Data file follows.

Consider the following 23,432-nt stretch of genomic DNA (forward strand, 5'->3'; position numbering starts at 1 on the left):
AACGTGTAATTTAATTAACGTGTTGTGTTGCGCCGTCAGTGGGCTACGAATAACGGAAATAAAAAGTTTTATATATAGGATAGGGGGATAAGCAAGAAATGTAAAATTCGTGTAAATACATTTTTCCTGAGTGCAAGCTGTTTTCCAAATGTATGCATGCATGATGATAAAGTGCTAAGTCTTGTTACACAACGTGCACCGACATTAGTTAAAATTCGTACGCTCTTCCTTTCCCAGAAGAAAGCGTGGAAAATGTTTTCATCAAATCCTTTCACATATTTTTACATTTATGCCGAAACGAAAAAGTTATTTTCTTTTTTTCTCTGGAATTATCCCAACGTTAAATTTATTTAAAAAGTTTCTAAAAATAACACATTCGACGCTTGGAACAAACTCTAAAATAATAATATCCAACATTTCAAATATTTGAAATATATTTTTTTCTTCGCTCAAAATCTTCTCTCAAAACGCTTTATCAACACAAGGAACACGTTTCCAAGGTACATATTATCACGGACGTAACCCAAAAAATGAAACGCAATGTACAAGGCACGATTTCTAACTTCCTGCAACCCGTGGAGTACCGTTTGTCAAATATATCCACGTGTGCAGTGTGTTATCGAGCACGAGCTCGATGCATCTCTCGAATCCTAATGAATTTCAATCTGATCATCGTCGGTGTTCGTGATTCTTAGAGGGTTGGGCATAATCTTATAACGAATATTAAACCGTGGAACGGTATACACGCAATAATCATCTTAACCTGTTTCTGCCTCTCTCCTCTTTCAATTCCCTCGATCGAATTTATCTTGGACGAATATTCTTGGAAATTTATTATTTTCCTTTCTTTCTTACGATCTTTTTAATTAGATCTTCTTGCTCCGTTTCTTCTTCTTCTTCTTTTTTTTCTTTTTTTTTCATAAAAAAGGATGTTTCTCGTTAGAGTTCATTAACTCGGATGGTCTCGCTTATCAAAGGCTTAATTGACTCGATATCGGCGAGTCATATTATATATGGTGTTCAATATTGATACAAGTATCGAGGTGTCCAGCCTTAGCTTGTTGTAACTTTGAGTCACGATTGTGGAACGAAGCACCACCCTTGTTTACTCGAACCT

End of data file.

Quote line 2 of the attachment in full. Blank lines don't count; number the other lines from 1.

AACGTGTAATTTAATTAACGTGTTGTGTTGCGCCGTCAGTGGGCTACGAATAACGGAAATAAAAAGTTTTATATATAGGATAGGGGGATAAGCAAGAAATGTAAAATTCGTGTAAATACATTTTTCCTGAGTGCAAGCTGTTTTCCAAATGTATGCATGCATGATGATAAAGTGCTAAGTCTTGTTACACAACGTGCACCGACATTAGTTAAAATTCGTACGCTCTTCCTTTCCCAGAAGAAAGCGTGGAAAATGTTTTCATCAAATCCTTTCACATATTTTTACATTTATGCCGAAACGAAAAAGTTATTTTCTTTTTTTCTCTGGAATTATCCCAACGTTAAATTTATTTAAAAAGTTTCTAAAAATAACACATTCGACGCTTGGAACAAACTCTAAAATAATAATATCCAACATTTCAAATATTTGAAATATATTTTTTTCTTCGCTCAAAATCTTCTCTCAAAACGCTTTATCAACACAAGGAACACGTTTCCAAGGTACATATTATCACGGACGTAACCCAAAAAATGAAACGCAATGTACAAGGCACGATTTCTAACTTCCTGCAACCCGTGGAGTACCGTTTGTCAAATATATCCACGTGTGCAGTGTGTTATCGAGCACGAGCTCGATGCATCTCTCGAATCCTAATGAATTTCAATCTGATCATCGTCGGTGTTCGTGATTCTTAGAGGGTTGGGCATAATCTTATAACGAATATTAAACCGTGGAACGGTATACACGCAATAATCATCTTAACCTGTTTCTGCCTCTCTCCTCTTTCAATTCCCTCGATCGAATTTATCTTGGACGAATATTCTTGGAAATTTATTATTTTCCTTTCTTTCTTACGATCTTTTTAATTAGATCTTCTTGCTCCGTTTCTTCTTCTTCTTCTTTTTTTTCTTTTTTTTTCATAAAAAAGGATGTTTCTCGTTAGAGTTCATTAACTCGGATGGTCTCGCTTATCAAAGGCTTAATTGACTCGATATCGGCGAGTCATATTATATATGGTGTTCAATATTGATACAAGTATCGAGGTGTCCAGCCTTAGCTTGTTGTAACTTTGAGTCACGATTGTGGAACGAAGCACCACCCTTGTTTACTCGAACCT